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Tri-substituted Silane Reducing Agent
Organosilanes are hydrocarbon-like and possess the ability to serve as both ionic and free-radical reducing agents. These reagents and their reaction by-products are safer and more easily handled and disposed than many other reducing agents. The metallic nature of silicon and its low electronegativity relative to hydrogen lead to polarization of the Si-H bond yielding a hydridic hydrogen and a milder reducing agent compared to aluminum-, boron-, and other metal-based hydrides. A summary of some key silane reductions are presented in Table 1 of the Silicon-Based Reducing Agents brochure.
Triethylsilane; Triethylsilyl hydride; Triethylsilicon hydride
Boiling Point: 107-8°
EINECS Number: 210-535-3
Melting Point: -157°
Molecular Weight: 116.28
Specific Gravity: 0.7309
Flashpoint: -3°C (27°F)
HMIS Key: 2-4-1-X
Hydrolytic Sensitivity: 3: reacts with aqueous base
Refractive Index: 1.4123
Application: Versatile reducing agent; key reviews.1,2,3,4
Employed in the regioselective reduction of a ketal in the synthesis of Tamiflu.10
Review on organosilane protecting groups.5
Silylates tertiary alcohols in presence of tris(pentafluorophenyl)borane.6
Silylates arenes in presence of Ru catalyst and t-butylethylene.7
Used in reductive cyclization of ynals.8
Readily converted directly to triethylsilyl carboxylates.9
Reference: 1. Handbook of Reagents for Organic Synthesis, Reagents for Silicon-Mediated Organic Synthesis, Fuchs, P. L. Ed., John Wiley and Sons, Ltd., 2011, p. 506-514.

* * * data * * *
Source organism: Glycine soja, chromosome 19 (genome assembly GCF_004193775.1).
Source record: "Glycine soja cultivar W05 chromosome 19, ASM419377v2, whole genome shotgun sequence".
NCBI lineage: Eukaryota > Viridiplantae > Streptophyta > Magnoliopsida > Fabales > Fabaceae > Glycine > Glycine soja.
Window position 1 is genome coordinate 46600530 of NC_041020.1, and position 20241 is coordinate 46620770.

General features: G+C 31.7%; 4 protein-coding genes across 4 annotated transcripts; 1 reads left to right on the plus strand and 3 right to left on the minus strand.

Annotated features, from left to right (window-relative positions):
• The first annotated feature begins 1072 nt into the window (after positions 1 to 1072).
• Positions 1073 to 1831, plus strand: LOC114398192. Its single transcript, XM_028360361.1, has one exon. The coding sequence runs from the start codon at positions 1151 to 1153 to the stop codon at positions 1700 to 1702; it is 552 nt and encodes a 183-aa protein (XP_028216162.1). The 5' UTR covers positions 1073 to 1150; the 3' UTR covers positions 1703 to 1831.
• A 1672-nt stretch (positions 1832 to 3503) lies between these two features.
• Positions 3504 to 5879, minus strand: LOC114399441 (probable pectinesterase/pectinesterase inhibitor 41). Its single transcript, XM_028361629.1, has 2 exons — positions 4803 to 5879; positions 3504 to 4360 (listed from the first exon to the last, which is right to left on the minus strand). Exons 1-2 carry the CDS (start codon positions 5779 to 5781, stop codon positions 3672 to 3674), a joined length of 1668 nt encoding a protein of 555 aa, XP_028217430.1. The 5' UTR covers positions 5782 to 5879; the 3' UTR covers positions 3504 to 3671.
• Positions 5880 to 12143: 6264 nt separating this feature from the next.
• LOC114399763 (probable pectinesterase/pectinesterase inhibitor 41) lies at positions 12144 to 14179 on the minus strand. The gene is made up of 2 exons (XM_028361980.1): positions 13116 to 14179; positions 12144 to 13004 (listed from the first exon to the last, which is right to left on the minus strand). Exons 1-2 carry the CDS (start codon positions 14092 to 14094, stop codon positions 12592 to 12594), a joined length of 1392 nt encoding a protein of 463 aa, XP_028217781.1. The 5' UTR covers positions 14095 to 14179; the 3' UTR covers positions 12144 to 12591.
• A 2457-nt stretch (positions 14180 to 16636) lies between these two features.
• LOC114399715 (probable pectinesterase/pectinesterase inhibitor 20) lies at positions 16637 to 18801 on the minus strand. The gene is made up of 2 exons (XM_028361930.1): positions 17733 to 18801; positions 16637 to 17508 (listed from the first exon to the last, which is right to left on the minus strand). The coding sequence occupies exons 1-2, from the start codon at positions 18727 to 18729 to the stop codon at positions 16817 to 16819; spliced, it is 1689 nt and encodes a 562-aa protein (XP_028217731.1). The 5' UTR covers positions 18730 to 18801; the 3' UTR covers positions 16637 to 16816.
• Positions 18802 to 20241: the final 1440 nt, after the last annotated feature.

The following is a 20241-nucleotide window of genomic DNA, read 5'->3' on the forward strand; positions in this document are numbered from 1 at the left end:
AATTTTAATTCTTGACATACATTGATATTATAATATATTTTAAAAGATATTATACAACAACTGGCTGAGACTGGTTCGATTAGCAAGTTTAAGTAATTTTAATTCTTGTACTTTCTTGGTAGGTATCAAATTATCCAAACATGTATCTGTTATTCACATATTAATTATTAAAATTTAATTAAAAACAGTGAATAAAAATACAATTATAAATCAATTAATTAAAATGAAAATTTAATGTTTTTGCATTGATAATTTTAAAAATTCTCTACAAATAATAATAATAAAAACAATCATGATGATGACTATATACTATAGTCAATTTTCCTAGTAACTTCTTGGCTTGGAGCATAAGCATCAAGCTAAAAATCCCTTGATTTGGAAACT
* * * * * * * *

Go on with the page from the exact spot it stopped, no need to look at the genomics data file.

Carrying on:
10. Federspiel, M. et al. Org. Proc. Res. Dev. 1999, 3, 266.
2. Nagai, Y. Org. Prep. Proc. Int. 1980, 12, 13.
3. F&F: Vol. 1, p 1218; Vol. 2, p 433; Vol. 3, p 304; Vol. 4, p 562; Vol. 6, p 652; Vol. 7, p 387; Vol. 8, p 501; Vol. 9, p 418; Vol. 10, p 483; Vol. 11, p 482; Vol. 15, p 338; Vol. 16, p 356; Vol. 17, p 367.
4. Larson, G. L.; Fry, J. L. Ionic and Organometallic-Catalyzed Organosilane Reductions, Volume 71, Denmark, S. E., Ed. John WIley and Sons, 2008
5. Larson, G. L. “Silicon-Based Blocking Agents” Gelest, Inc. 2014.
6. Blackwell, J. M. et al. J. Org. Chem. 1999, 64, 4887.
7. Ezbiansky, K. et al. J. Organometal. Chem. 1998, 17, 1455.
8. Tang, X.-Q.; Montgomery, J. J. Am. Chem. Soc.1999, 121, 6098.
9. Chahan, M. et al. Org. Lett. 2000, 2, 1027.
Additional Properties: 250Dipole moment: 0.75 debyeSurface tension: 20.7 mN/m?Hcomb: -1,272 kcal/mole?Hform: -41 kcal/moleVapor pressure, 20°: 40 mm